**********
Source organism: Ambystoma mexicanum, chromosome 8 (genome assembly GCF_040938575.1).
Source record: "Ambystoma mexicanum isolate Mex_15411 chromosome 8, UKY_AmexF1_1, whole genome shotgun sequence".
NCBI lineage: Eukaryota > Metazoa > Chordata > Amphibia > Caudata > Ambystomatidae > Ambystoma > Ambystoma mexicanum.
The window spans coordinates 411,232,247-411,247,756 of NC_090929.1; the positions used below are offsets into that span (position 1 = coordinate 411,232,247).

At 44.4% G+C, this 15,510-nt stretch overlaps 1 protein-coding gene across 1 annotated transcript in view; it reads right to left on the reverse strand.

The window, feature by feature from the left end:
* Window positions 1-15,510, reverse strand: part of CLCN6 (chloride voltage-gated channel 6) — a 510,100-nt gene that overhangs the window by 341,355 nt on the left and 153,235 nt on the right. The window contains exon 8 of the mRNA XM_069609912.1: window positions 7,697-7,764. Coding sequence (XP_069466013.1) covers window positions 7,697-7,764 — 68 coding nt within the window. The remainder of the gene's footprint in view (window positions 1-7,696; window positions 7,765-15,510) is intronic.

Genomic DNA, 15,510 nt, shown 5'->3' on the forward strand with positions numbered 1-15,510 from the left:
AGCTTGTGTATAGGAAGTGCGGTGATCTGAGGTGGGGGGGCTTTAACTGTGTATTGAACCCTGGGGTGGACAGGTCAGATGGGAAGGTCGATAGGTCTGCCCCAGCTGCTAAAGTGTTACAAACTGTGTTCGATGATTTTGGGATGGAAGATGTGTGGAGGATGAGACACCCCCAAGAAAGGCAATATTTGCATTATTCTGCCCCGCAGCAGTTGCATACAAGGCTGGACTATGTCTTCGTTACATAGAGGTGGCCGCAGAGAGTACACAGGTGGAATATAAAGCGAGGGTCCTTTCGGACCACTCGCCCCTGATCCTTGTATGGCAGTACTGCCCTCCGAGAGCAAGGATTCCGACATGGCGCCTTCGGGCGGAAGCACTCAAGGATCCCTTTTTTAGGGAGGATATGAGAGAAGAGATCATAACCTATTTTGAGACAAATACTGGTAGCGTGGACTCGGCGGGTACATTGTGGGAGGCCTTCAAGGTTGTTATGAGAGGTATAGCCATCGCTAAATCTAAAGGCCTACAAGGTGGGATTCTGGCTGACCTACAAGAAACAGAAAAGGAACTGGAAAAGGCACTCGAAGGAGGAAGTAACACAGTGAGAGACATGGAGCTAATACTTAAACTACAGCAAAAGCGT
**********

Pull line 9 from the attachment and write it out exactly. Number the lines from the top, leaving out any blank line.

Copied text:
AGCTTGTGTATAGGAAGTGCGGTGATCTGAGGTGGGGGGGCTTTAACTGTGTATTGAACCCTGGGGTGGACAGGTCAGATGGGAAGGTCGATAGGTCTGCCCCAGCTGCTAAAGTGTTACAAACTGTGTTCGATGATTTTGGGATGGAAGATGTGTGGAGGATGAGACACCCCCAAGAAAGGCAATATTTGCATTATTCTGCCCCGCAGCAGTTGCATACAAGGCTGGACTATGTCTTCGTTACATAGAGGTGGCCGCAGAGAGTACACAGGTGGAATATAAAGCGAGGGTCCTTTCGGACCACTCGCCCCTGATCCTTGTATGGCAGTACTGCCCTCCGAGAGCAAGGATTCCGACATGGCGCCTTCGGGCGGAAGCACTCAAGGATCCCTTTTTTAGGGAGGATATGAGAGAAGAGATCATAACCTATTTTGAGACAAATACTGGTAGCGTGGACTCGGCGGGTACATTGTGGGAGGCCTTCAAGGTTGTTATGAGAGGTATAGCCATCGCTAAATCTAAAGGCCTACAAGGTGGGATTCTGGCTGACCTACAAGAAACAGAAAAGGAACTGGAAAAGGCACTCGAAGGAGGAAGTAACACAGTGAGAGACATGGAGCTAATACTTAAACTACAGCAAAAGCGT